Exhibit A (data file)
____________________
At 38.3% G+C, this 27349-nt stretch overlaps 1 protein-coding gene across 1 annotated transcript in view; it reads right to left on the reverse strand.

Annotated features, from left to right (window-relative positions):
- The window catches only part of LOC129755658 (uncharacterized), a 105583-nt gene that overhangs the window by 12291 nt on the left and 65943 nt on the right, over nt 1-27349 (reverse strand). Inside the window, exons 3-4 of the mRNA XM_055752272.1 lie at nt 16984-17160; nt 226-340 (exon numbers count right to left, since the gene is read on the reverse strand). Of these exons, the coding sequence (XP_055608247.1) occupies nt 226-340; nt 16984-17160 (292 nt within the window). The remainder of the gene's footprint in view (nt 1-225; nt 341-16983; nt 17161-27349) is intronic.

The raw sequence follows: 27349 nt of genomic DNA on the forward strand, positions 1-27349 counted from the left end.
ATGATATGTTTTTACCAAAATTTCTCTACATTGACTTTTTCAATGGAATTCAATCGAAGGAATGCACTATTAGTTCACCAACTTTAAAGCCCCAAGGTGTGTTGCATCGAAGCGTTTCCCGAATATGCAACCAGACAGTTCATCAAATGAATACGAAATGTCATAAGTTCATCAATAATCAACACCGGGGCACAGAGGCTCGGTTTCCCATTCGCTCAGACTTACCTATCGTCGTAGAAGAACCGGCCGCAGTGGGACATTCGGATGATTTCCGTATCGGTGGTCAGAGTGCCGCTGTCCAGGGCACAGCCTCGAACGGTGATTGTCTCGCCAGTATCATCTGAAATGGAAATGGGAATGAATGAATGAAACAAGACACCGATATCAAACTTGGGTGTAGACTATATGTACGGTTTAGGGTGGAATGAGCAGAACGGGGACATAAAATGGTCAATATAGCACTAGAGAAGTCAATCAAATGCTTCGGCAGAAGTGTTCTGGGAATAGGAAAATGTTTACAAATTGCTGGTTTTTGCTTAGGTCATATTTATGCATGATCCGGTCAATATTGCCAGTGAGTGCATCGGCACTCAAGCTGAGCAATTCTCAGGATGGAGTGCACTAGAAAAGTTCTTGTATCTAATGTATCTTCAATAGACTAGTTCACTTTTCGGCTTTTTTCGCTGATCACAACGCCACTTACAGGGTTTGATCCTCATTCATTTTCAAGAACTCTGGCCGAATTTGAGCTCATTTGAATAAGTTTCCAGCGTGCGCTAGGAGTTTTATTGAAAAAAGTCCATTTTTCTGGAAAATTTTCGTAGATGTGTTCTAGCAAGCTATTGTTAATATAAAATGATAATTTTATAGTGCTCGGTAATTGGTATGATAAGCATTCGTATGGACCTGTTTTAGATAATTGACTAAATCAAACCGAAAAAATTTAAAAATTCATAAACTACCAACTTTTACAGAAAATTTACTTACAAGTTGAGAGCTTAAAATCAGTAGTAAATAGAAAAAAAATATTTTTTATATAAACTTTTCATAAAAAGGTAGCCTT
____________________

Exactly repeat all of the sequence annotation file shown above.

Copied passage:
At 38.3% G+C, this 27349-nt stretch overlaps 1 protein-coding gene across 1 annotated transcript in view; it reads right to left on the reverse strand.

Annotated features, from left to right (window-relative positions):
- The window catches only part of LOC129755658 (uncharacterized), a 105583-nt gene that overhangs the window by 12291 nt on the left and 65943 nt on the right, over nt 1-27349 (reverse strand). Inside the window, exons 3-4 of the mRNA XM_055752272.1 lie at nt 16984-17160; nt 226-340 (exon numbers count right to left, since the gene is read on the reverse strand). Of these exons, the coding sequence (XP_055608247.1) occupies nt 226-340; nt 16984-17160 (292 nt within the window). The remainder of the gene's footprint in view (nt 1-225; nt 341-16983; nt 17161-27349) is intronic.

The raw sequence follows: 27349 nt of genomic DNA on the forward strand, positions 1-27349 counted from the left end.
ATGATATGTTTTTACCAAAATTTCTCTACATTGACTTTTTCAATGGAATTCAATCGAAGGAATGCACTATTAGTTCACCAACTTTAAAGCCCCAAGGTGTGTTGCATCGAAGCGTTTCCCGAATATGCAACCAGACAGTTCATCAAATGAATACGAAATGTCATAAGTTCATCAATAATCAACACCGGGGCACAGAGGCTCGGTTTCCCATTCGCTCAGACTTACCTATCGTCGTAGAAGAACCGGCCGCAGTGGGACATTCGGATGATTTCCGTATCGGTGGTCAGAGTGCCGCTGTCCAGGGCACAGCCTCGAACGGTGATTGTCTCGCCAGTATCATCTGAAATGGAAATGGGAATGAATGAATGAAACAAGACACCGATATCAAACTTGGGTGTAGACTATATGTACGGTTTAGGGTGGAATGAGCAGAACGGGGACATAAAATGGTCAATATAGCACTAGAGAAGTCAATCAAATGCTTCGGCAGAAGTGTTCTGGGAATAGGAAAATGTTTACAAATTGCTGGTTTTTGCTTAGGTCATATTTATGCATGATCCGGTCAATATTGCCAGTGAGTGCATCGGCACTCAAGCTGAGCAATTCTCAGGATGGAGTGCACTAGAAAAGTTCTTGTATCTAATGTATCTTCAATAGACTAGTTCACTTTTCGGCTTTTTTCGCTGATCACAACGCCACTTACAGGGTTTGATCCTCATTCATTTTCAAGAACTCTGGCCGAATTTGAGCTCATTTGAATAAGTTTCCAGCGTGCGCTAGGAGTTTTATTGAAAAAAGTCCATTTTTCTGGAAAATTTTCGTAGATGTGTTCTAGCAAGCTATTGTTAATATAAAATGATAATTTTATAGTGCTCGGTAATTGGTATGATAAGCATTCGTATGGACCTGTTTTAGATAATTGACTAAATCAAACCGAAAAAATTTAAAAATTCATAAACTACCAACTTTTACAGAAAATTTACTTACAAGTTGAGAGCTTAAAATCAGTAGTAAATAGAAAAAAAATATTTTTTATATAAACTTTTCATAAAAAGGTAGCCTT